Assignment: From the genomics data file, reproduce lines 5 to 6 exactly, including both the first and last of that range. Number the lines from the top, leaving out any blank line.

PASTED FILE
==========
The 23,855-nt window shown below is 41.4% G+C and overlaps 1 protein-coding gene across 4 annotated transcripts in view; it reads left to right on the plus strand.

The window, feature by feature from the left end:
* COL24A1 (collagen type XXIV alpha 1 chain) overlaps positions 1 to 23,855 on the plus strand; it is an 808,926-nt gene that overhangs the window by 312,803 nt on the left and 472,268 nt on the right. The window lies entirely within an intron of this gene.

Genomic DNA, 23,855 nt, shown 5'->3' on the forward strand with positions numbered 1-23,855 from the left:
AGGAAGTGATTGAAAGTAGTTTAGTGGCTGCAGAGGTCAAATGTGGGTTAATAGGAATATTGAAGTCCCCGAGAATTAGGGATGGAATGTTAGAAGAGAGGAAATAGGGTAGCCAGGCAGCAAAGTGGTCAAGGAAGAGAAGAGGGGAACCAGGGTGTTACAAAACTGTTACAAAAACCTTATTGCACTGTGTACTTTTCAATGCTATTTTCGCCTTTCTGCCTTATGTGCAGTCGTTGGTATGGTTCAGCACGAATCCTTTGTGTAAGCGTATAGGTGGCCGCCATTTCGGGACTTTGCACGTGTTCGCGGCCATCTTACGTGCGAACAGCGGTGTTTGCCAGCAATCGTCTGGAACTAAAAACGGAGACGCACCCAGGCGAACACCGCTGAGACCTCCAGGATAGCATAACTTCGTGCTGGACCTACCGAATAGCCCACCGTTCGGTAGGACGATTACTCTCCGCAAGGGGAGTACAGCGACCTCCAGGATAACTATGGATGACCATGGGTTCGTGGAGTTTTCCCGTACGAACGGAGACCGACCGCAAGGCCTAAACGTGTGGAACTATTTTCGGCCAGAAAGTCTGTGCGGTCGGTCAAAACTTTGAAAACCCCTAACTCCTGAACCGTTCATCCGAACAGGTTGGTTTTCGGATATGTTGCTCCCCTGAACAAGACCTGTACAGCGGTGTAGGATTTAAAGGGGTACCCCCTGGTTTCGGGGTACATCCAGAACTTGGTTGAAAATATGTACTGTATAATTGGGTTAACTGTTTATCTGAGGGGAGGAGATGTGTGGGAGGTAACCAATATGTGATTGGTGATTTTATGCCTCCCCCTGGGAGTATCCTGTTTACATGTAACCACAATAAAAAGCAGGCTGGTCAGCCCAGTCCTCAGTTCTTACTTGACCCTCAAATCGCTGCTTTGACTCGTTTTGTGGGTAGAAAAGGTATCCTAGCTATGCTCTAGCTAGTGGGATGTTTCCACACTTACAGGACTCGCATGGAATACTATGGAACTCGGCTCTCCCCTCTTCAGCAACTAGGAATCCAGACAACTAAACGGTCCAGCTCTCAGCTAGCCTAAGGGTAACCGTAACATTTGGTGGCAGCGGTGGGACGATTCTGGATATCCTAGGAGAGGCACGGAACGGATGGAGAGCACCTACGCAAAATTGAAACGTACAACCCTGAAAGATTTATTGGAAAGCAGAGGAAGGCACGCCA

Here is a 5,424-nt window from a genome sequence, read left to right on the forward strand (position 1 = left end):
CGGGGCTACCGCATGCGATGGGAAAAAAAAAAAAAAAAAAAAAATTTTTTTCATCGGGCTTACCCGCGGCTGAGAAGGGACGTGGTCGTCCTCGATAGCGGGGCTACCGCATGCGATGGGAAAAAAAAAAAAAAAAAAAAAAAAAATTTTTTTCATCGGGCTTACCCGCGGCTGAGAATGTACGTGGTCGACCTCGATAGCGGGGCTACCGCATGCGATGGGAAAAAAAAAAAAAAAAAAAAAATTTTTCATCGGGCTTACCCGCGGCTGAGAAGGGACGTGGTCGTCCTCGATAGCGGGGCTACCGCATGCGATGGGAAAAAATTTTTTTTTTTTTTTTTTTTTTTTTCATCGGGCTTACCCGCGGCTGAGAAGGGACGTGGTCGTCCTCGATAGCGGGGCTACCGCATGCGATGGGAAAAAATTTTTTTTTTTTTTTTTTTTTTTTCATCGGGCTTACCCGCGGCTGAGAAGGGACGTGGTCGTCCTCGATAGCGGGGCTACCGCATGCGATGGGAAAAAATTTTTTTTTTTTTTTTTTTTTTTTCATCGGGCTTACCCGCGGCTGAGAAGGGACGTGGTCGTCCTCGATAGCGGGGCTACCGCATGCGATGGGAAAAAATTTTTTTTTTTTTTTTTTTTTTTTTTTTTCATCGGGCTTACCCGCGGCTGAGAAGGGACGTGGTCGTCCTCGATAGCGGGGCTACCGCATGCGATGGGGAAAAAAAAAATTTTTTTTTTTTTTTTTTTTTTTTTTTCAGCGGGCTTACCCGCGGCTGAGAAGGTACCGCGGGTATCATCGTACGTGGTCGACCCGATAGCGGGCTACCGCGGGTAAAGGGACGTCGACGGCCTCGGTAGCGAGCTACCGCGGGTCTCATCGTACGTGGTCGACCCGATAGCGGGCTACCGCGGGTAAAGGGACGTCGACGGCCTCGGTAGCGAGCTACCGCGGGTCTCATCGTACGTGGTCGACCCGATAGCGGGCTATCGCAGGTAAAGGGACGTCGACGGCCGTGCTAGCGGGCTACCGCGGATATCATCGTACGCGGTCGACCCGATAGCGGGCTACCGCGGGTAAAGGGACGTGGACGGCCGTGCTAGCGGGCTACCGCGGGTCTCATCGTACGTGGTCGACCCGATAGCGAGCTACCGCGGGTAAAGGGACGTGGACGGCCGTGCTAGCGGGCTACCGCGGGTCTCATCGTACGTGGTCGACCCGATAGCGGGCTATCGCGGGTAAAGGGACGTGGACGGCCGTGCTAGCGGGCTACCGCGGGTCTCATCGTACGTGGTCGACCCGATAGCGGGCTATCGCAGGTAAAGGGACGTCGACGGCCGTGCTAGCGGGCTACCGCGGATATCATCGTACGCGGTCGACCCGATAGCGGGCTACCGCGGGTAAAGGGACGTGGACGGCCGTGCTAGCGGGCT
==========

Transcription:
AGGAAGTGATTGAAAGTAGTTTAGTGGCTGCAGAGGTCAAATGTGGGTTAATAGGAATATTGAAGTCCCCGAGAATTAGGGATGGAATGTTAGAAGAGAGGAAATAGGGTAGCCAGGCAGCAAAGTGGTCAAGGAAGAGAAGAGGGGAACCAGGGTGTTACAAAACTGTTACAAAAACCTTATTGCACTGTGTACTTTTCAATGCTATTTTCGCCTTTCTGCCTTATGTGCAGTCGTTGGTATGGTTCAGCACGAATCCTTTGTGTAAGCGTATAGGTGGCCGCCATTTCGGGACTTTGCACGTGTTCGCGGCCATCTTACGTGCGAACAGCGGTGTTTGCCAGCAATCGTCTGGAACTAAAAACGGAGACGCACCCAGGCGAACACCGCTGAGACCTCCAGGATAGCATAACTTCGTGCTGGACCTACCGAATAGCCCACCGTTCGGTAGGACGATTACTCTCCGCAAGGGGAGTACAGCGACCTCCAGGATAACTATGGATGACCATGGGTTCGTGGAGTTTTCCCGTACGAACGGAGACCGACCGCAAGGCCTAAACGTGTGGAACTATTTTCGGCCAGAAAGTCTGTGCGGTCGGTCAAAACTTTGAAAACCCCTAACTCCTGAACCGTTCATCCGAACAGGTTGGTTTTCGGATATGTTGCTCCCCTGAACAAGACCTGTACAGCGGTGTAGGATTTAAAGGGGTACCCCCTGGTTTCGGGGTACATCCAGAACTTGGTTGAAAATATGTACTGTATAATTGGGTTAACTGTTTATCTGAGGGGAGGAGATGTGTGGGAGGTAACCAATATGTGATTGGTGATTTTATGCCTCCCCCTGGGAGTATCCTGTTTACATGTAACCACAATAAAAAGCAGGCTGGTCAGCCCAGTCCTCAGTTCTTACTTGACCCTCAAATCGCTGCTTTGACTCGTTTTGTGGGTAGAAAAGGTATCCTAGCTATGCTCTAGCTAGTGGGATGTTTCCACACTTACAGGACTCGCATGGAATACTATGGAACTCGGCTCTCCCCTCTTCAGCAACTAGGAATCCAGACAACTAAACGGTCCAGCTCTCAGCTAGCCTAAGGGTAACCGTAACATTTGGTGGCAGCGGTGGGACGATTCTGGATATCCTAGGAGAGGCACGGAACGGATGGAGAGCACCTACGCAAAATTGAAACGTACAACCCTGAAAGATTTATTGGAAAGCAGAGGAAGGCACGCCA

Here is a 5,424-nt window from a genome sequence, read left to right on the forward strand (position 1 = left end):